So it appears NASA is not only facing budget setbacks but is now relegated to accepting leftovers from more “resourceful agencies.”
In the case of the National Reconnaissance Office, NASA will gladly take what it can get.
The NRO is the department in control of the United States fleet of spy satellites, but apparently it had a couple left over, both of which happened to be comparable in size to the Hubble telescope.
But if the NRO doesn’t have a use for them, what good can they do NASA?
According to the head repairman of the original hubble telescope Dr. John Grunsfeld, his plan is to point them into the darkest corners of the universe, where “mysterious dark energy” appears to be expanding.
“This is a total game changer,” said David N. Spergel of Princeton…“I think this is a tremendous opportunity for this community.”
According to the NY Times, it could save hundreds of millions off an already proposed plan for the WFirst project that cost $1.5 billion and isn’t slated to roll out (if approved) until 2024.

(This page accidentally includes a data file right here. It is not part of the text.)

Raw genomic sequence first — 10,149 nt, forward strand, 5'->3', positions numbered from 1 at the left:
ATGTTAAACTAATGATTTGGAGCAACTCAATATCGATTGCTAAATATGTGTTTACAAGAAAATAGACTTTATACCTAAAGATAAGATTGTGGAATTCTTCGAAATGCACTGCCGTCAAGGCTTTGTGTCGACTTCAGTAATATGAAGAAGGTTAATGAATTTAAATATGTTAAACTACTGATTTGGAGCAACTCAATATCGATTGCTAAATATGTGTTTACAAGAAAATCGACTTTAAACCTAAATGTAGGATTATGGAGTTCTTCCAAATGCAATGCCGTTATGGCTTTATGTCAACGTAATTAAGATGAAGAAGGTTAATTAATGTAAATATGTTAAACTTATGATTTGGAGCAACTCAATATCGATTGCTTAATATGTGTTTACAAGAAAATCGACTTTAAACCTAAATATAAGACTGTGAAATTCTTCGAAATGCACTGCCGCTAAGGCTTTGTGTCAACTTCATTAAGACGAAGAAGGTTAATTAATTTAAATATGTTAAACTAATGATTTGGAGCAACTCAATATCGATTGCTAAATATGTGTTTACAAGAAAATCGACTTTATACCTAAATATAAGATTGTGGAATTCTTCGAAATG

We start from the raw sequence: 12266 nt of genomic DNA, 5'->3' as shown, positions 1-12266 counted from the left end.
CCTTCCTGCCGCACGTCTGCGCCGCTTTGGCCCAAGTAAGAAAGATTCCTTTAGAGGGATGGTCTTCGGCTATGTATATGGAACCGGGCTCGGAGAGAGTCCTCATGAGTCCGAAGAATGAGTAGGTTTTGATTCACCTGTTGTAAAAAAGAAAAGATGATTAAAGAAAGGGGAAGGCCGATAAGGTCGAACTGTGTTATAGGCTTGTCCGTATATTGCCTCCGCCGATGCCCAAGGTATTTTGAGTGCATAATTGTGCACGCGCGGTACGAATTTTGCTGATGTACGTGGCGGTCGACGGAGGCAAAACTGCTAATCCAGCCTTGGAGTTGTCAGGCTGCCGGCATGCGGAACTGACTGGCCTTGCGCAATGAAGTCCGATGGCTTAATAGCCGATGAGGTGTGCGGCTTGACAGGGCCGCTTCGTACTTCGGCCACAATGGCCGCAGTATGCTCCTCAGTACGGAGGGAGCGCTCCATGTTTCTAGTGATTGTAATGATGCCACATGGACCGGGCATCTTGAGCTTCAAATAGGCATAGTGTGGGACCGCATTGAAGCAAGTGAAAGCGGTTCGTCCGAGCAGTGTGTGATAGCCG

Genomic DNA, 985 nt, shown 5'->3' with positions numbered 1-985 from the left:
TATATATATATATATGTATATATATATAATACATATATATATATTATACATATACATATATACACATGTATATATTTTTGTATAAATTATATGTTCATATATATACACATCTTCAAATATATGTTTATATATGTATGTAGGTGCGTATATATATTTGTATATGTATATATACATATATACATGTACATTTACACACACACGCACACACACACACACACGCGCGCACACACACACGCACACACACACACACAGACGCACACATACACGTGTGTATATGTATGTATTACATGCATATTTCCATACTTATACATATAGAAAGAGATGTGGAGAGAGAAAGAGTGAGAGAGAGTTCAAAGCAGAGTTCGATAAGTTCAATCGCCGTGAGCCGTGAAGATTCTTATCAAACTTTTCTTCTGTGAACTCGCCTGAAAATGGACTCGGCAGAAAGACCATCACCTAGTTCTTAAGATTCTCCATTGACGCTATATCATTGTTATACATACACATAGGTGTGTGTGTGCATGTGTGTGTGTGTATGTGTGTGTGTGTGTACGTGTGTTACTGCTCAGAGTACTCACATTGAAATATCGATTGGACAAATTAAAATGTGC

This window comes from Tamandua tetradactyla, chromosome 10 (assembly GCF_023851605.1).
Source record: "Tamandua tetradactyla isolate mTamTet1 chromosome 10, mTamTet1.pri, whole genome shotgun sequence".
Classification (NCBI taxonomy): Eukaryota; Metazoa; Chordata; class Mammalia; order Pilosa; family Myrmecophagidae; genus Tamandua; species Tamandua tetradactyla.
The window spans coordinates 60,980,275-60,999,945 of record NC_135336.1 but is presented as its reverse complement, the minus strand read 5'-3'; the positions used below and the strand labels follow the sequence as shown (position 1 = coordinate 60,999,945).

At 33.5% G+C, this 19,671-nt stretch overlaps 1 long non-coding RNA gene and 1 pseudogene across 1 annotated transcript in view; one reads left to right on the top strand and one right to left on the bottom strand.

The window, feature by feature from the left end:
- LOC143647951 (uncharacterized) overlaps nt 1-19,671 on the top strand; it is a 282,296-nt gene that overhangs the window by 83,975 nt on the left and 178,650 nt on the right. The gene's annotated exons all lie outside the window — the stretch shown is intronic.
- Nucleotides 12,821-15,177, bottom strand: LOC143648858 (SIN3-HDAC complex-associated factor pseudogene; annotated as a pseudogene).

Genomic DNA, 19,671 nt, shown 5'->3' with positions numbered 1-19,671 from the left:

Astronomers have been clamoring for the chance to explore the dark energy for years, and now it looks like the leftover telescopes could provide an opportunity to do just that.
But there is a bit of a problem, the telescopes were designed to look down at the Earth, not out towards the cosmos. The two telescopes have a 94-inch-diameter primary mirror, just like Hubble, but are shorter in focal length, giving them a wider field of view.
There is still a question of how much dark matter is near earth, with some scientists ranging estimates anywhere from .03 to .4 gigaelectron volt per cubic centimeter. Science 2.0 has a nice write up on our current understandings that’s worth a read.
In the meantime, it appears NASA seems to have been handed a nice break, something that’s been very rare for the organization that’s all but been privatized over the past several years, and wondering what exactly its place is in the national effort to expand our world outward.